9.

10.

11.

12.

13.

14.

15.

16.

17.

18.

19.

20.

21.

presentations and associated comorbidities,‖ Wound Practice and Research, 2009; 17(4):168–185. Sasanka CS; ―Venous ulcers of the lower limb: where do we stand?‖ Indian Journal of Plastic Surgery, 2012; 45(2): 266–274. Cheng CF, Sahu D, Tsen F, Zhao Z, Fan J, Kim R et al.; ―A fragment of secreted Hsp90𝛼 carries properties that enable it to accelerate effectively both acute and diabetic wound healing in mice,‖ The Journal of Clinical Investigation, 2011; 121(11):4348–4361. Mekkes JR, Loots MAM, van der Wal A.C, Bos JD; ―Causes, investigation and treatment of leg ulceration,‖ The British Journal of Dermatology, 2003; 148(3):388–401. Jull N. Walker, Parag V, Molan P, Rodgers A; ―Venous ulcer management in New Zealand: usual care versus guideline recommendations,‖ New Zealand Medical Journal, 2009; 122(1295): 9–18. Casey G; ―Causes and management of leg and foot ulcers,‖ Nursing Standard, 2004; 18(45): 57–58. Collins L, Seraj S; ―Diagnosis and treatment of venous ulcers,‖ The American Family Physician, 2010; 81(8): 989– 996. Meissner H, Moneta G, Burnand K, Gloviczki P, Lohr J.M, Lurie F et al.; ―The haemodynamics and diagnosis of venous disease,‖ Journal of Vascular Surgery, 2007; 46(6):S4–S24. Shukla VK, Ansari MA, Gupta SK; ―Wound healing research: a perspective from India,‖ International Journal of Lower Extremity Wounds, 2005; 4(1):7–8. Meissner MH, Moneta G, Burnand K , Gloviczki P, Lohr J.M, Lurie F et al.; ―The haemodynamics and diagnosis of venous disease,‖ Journal of Vascular Surgery, 2007; 46(6):S4–S24. Clayton W, Elasy TA; ―A review of the pathophysiology, classification, and treatment of foot ulcers in diabetic patients,‖ Clinical Diabetes, 2009; 27(2): 52–58. Amir O, Liu A, Chang ALS; ―Stratification of highest risk patients with chronic skin ulcers in a Stanford retrospective cohort includes diabetes, need for systemic antibiotics, and albumin levels,‖ Ulcers, 2012; 2012:7. London NJM, Donnelly R; ―ABC of arterial and venous disease. Ulcerated lower limb,‖ The British Medical Journal, 2000; 320(7249): 1589–1591. Fu X; ―Skin ulcers in lower extremities: the epidemiology and management in China‖ International Journal of Lower Extremity Wounds, 2005; 4(1): 4–6.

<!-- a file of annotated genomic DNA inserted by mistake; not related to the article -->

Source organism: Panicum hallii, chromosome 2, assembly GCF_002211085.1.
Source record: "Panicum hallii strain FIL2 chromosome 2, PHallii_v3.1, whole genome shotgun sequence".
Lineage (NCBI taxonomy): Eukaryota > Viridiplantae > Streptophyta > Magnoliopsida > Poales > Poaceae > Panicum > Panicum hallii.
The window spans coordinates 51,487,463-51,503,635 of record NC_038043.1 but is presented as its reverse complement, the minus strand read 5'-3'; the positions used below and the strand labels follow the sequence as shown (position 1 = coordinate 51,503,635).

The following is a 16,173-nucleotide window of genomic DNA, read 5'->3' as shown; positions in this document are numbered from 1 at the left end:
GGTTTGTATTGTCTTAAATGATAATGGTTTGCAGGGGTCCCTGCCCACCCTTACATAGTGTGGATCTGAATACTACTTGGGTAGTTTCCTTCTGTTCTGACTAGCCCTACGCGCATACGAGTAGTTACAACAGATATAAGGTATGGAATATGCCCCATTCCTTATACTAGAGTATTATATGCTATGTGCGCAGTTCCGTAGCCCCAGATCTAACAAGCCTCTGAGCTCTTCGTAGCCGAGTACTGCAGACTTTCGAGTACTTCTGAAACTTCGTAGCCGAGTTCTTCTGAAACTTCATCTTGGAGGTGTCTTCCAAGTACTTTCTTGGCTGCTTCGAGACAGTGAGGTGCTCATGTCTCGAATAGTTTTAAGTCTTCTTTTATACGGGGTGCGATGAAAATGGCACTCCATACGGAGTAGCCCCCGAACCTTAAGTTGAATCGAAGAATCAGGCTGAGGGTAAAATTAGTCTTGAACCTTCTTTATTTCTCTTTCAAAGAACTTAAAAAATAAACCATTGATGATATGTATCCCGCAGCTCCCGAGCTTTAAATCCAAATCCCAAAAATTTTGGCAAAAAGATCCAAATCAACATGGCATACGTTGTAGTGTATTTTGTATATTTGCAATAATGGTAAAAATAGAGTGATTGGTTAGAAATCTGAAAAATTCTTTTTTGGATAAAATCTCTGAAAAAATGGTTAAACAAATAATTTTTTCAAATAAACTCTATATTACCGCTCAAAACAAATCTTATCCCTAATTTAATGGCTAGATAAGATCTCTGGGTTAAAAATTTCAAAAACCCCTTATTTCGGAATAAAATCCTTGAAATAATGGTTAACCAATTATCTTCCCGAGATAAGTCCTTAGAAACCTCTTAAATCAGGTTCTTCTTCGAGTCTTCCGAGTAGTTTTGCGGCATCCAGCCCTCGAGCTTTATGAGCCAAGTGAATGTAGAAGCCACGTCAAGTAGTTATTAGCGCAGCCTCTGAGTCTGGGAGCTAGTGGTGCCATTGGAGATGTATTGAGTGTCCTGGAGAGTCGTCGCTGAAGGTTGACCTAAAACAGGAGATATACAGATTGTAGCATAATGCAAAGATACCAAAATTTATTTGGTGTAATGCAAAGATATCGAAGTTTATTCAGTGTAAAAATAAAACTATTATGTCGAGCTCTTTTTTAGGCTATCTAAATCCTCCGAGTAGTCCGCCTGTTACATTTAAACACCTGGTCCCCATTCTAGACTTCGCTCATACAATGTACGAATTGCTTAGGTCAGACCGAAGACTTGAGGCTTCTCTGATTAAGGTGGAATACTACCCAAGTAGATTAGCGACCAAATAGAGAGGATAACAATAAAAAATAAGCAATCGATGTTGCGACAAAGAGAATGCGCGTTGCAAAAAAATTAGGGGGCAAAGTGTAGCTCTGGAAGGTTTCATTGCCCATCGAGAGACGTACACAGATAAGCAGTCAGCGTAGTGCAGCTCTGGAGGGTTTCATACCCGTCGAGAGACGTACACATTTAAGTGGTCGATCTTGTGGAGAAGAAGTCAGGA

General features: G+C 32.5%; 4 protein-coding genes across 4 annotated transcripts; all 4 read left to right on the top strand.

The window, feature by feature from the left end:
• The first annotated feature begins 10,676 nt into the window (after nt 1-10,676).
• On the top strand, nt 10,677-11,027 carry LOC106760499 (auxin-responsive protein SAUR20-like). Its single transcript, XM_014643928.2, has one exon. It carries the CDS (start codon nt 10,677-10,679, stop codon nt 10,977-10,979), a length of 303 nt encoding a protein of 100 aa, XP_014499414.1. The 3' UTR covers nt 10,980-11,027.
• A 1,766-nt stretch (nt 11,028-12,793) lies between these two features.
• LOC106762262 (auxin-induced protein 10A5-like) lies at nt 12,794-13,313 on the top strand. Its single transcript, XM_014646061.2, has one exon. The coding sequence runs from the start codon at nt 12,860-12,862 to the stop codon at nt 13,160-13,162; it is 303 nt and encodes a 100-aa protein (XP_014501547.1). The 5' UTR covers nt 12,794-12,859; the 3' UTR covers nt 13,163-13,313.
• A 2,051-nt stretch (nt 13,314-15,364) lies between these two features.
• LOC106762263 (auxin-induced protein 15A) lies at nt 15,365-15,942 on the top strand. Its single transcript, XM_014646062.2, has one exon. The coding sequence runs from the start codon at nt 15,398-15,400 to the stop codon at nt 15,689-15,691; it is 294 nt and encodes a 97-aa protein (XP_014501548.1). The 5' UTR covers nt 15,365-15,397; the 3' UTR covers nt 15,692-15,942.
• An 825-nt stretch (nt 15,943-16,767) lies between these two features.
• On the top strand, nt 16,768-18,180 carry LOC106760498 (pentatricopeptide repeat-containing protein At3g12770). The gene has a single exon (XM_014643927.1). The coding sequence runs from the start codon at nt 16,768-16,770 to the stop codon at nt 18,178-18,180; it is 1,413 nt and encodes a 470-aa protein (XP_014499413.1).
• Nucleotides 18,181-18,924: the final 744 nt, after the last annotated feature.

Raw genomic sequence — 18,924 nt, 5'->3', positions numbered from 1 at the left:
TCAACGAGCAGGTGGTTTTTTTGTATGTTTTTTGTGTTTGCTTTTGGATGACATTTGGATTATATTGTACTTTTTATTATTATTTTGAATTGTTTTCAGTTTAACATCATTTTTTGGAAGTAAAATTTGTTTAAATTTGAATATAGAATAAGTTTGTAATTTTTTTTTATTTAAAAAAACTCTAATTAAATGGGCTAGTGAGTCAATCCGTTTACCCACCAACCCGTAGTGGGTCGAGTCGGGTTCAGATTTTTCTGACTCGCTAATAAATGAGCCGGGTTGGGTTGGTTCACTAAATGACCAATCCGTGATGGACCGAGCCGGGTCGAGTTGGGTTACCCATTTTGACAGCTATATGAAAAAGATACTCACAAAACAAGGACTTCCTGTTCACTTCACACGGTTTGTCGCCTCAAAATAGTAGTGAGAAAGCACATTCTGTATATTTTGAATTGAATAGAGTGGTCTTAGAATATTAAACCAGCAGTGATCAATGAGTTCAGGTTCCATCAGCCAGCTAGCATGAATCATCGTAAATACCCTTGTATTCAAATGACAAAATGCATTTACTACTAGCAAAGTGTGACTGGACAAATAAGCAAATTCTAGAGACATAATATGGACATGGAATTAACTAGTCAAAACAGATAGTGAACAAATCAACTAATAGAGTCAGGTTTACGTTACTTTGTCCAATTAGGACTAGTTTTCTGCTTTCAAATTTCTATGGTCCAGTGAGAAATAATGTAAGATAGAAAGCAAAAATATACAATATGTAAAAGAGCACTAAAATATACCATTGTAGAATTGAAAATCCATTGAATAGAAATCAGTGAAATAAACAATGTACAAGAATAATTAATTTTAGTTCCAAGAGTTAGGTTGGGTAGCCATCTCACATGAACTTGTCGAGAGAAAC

22. Agale SV, Kulkarni DR, Valand AG, Zode RR, Grover S; ―Marjolin’s ulcer—a diagnostic dilemma,‖ Journal of Association of Physicians of India, 2009; 57(8): 593–594.

1397

Suggest Documents